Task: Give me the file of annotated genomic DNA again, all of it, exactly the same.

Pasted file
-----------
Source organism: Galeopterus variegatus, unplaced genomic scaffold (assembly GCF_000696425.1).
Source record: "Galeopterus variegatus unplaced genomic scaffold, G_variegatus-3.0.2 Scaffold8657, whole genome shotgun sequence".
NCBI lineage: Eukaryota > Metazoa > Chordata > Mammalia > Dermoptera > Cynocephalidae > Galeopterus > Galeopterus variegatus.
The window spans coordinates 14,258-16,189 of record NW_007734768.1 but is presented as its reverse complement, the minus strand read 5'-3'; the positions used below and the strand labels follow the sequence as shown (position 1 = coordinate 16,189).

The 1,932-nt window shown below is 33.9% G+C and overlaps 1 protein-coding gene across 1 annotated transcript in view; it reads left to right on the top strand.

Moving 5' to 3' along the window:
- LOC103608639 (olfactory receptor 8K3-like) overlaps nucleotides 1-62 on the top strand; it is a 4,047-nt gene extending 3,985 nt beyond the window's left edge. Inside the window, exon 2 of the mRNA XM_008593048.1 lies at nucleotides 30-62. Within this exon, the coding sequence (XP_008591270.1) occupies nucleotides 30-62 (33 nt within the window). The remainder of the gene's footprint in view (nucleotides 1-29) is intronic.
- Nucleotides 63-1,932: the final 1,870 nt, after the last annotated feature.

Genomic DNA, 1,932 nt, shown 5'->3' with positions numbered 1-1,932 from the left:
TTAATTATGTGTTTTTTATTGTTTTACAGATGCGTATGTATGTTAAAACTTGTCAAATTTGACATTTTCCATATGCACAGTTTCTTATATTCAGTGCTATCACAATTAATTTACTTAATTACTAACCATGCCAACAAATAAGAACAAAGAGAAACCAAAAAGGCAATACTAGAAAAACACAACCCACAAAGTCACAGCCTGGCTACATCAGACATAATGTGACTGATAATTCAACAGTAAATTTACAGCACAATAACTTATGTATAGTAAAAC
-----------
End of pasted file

Source organism: Galeopterus variegatus, unplaced genomic scaffold (assembly GCF_000696425.1).
Source record: "Galeopterus variegatus unplaced genomic scaffold, G_variegatus-3.0.2 Scaffold8657, whole genome shotgun sequence".
NCBI lineage: Eukaryota > Metazoa > Chordata > Mammalia > Dermoptera > Cynocephalidae > Galeopterus > Galeopterus variegatus.
The window spans coordinates 14,258-16,189 of record NW_007734768.1 but is presented as its reverse complement, the minus strand read 5'-3'; the positions used below and the strand labels follow the sequence as shown (position 1 = coordinate 16,189).

The 1,932-nt window shown below is 33.9% G+C and overlaps 1 protein-coding gene across 1 annotated transcript in view; it reads left to right on the top strand.

Moving 5' to 3' along the window:
- LOC103608639 (olfactory receptor 8K3-like) overlaps nucleotides 1-62 on the top strand; it is a 4,047-nt gene extending 3,985 nt beyond the window's left edge. Inside the window, exon 2 of the mRNA XM_008593048.1 lies at nucleotides 30-62. Within this exon, the coding sequence (XP_008591270.1) occupies nucleotides 30-62 (33 nt within the window). The remainder of the gene's footprint in view (nucleotides 1-29) is intronic.
- Nucleotides 63-1,932: the final 1,870 nt, after the last annotated feature.

Genomic DNA, 1,932 nt, shown 5'->3' with positions numbered 1-1,932 from the left:
TTAATTATGTGTTTTTTATTGTTTTACAGATGCGTATGTATGTTAAAACTTGTCAAATTTGACATTTTCCATATGCACAGTTTCTTATATTCAGTGCTATCACAATTAATTTACTTAATTACTAACCATGCCAACAAATAAGAACAAAGAGAAACCAAAAAGGCAATACTAGAAAAACACAACCCACAAAGTCACAGCCTGGCTACATCAGACATAATGTGACTGATAATTCAACAGTAAATTTACAGCACAATAACTTATGTATAGTAAAAC